George H.W. Bush's family moved to Connecticut shortly after he was born, and the man who would become the 41st president of the United States maintained a nutmegger's sensibility throughout his life.
Although he came from privilege in Greenwich, he dedicated his life to serving his fellow Americans--as a Navy pilot who was shot down in World War II, as a U.S. Representative in Texas, as head of the CIA, as vice president and as president.
But he was modest and humble, despite his patrician upbringing.
Instead of publishing a memoir after leaving office, which might have seemed self-serving, Mr. Bush in 1999 published a collection of notes and thank-yous he'd written titled All the Best, George Bush.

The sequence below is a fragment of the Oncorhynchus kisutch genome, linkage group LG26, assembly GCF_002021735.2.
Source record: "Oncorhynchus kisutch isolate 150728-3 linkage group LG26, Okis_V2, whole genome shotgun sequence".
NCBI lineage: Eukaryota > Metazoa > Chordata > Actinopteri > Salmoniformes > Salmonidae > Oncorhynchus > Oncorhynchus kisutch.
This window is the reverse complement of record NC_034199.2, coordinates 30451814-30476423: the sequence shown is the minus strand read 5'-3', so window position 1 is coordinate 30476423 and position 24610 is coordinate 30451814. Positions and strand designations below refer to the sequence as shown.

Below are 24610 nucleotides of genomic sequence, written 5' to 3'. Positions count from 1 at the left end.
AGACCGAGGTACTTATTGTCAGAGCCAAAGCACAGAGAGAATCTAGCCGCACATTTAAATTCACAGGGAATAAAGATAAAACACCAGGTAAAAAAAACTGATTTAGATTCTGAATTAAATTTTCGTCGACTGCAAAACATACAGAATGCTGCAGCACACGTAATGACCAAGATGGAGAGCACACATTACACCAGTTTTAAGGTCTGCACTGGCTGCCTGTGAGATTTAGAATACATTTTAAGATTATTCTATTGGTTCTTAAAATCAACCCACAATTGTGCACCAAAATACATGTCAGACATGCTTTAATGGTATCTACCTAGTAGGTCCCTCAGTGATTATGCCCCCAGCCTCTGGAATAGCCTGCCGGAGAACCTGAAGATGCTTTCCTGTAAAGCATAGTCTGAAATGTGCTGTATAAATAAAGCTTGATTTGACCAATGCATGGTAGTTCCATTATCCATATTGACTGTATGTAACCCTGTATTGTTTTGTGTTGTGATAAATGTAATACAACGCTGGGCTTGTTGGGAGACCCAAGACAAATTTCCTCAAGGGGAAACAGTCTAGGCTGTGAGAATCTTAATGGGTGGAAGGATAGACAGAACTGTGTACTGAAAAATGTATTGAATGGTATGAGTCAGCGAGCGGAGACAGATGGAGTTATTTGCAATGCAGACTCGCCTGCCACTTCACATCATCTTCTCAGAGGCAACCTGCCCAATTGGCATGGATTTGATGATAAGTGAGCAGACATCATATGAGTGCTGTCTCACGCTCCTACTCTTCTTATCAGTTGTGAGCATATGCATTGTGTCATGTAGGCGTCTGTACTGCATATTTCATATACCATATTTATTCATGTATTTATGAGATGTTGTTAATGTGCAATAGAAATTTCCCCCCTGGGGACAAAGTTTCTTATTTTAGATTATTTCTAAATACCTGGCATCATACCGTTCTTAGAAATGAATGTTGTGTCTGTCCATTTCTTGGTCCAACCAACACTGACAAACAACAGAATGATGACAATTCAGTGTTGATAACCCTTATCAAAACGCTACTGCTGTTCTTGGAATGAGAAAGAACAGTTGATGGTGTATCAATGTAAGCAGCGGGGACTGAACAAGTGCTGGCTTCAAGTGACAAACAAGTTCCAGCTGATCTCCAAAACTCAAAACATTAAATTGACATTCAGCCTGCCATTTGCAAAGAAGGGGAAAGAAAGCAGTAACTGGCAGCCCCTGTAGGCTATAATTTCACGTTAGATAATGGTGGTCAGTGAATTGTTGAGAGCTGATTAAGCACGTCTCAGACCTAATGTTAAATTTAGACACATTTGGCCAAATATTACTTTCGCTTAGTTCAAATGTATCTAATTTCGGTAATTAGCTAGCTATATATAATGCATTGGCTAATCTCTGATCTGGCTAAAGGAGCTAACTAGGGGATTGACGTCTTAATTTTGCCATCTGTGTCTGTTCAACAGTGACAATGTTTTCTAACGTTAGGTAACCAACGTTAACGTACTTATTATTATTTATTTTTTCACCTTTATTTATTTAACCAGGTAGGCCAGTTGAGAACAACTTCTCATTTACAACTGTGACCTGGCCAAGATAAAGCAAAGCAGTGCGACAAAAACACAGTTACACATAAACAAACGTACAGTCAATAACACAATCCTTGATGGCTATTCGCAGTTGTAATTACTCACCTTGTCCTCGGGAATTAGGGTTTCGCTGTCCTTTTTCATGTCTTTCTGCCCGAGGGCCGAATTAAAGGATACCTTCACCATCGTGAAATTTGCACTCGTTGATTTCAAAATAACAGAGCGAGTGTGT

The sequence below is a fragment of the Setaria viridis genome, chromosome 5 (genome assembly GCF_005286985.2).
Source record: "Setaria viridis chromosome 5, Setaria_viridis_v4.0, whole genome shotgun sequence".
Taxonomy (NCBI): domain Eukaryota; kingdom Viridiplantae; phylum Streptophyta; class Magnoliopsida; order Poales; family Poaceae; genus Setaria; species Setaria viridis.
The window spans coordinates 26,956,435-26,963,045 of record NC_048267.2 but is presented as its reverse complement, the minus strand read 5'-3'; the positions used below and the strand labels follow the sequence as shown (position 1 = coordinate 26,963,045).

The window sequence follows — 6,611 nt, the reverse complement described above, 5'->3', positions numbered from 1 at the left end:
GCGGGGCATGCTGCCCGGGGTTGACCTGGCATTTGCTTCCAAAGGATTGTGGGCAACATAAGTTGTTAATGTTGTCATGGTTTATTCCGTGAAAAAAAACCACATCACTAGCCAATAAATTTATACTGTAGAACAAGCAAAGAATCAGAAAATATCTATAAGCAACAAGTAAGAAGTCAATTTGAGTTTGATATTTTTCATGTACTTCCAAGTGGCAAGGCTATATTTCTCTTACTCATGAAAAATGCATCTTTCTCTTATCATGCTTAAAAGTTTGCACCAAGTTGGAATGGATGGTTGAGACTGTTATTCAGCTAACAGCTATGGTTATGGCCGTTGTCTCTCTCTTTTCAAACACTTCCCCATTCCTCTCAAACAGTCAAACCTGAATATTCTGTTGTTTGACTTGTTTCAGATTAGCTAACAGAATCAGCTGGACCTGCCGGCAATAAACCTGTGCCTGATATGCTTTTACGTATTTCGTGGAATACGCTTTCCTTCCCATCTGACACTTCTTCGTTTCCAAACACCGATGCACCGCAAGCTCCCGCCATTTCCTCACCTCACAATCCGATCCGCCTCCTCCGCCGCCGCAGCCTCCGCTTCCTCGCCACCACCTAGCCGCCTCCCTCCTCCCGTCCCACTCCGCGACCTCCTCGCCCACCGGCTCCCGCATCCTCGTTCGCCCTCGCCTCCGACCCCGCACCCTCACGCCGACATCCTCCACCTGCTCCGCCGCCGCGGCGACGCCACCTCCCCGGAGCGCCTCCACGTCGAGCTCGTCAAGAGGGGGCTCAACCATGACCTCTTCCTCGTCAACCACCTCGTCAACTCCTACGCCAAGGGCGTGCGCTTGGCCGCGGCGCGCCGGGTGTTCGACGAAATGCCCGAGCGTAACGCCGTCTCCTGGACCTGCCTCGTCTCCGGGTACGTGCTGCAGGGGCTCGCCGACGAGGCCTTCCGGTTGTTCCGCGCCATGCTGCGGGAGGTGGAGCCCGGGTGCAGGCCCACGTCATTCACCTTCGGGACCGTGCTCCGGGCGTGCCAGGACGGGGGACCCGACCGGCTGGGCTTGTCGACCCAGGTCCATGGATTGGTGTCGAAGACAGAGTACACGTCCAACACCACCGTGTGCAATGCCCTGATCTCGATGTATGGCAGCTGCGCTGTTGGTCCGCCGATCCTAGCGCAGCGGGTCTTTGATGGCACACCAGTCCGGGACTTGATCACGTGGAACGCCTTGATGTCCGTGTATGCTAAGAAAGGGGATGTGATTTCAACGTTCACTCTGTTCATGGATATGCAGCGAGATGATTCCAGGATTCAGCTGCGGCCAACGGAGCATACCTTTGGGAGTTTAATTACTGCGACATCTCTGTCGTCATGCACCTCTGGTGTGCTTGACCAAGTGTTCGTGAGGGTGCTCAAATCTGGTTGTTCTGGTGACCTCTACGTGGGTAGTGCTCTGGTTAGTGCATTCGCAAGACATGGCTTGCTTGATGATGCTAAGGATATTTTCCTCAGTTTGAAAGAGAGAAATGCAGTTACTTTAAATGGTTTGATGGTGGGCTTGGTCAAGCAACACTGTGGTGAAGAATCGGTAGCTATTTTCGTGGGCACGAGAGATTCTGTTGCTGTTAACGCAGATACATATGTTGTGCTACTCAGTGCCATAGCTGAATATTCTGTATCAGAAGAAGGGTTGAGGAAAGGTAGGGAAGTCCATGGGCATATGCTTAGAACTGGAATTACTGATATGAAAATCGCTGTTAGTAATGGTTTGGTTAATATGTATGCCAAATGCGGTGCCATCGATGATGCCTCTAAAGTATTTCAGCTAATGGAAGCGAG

The Hartford Courant was a recipient of one of Mr. Bush's notes. On the occasion of the newspaper's 225th anniversary, the staff received a letter that read in part:
"Nothing is more vital to good government and to the well-being of any community than that each and every citizen be well informed. We look to our newspapers to fulfill this responsibility and to give focus to our lives and to the world around us, especially today when the pace of events can seem overwhelming. Other means of communications might be quicker and more vivid, but reading enables us to take our time, to think, to question, and even to have the luxury of doing it over again. We would feel lost without our newspapers."
In these challenging times, Mr. Bush's note resonates all the louder.
Editorial on 12/04/2018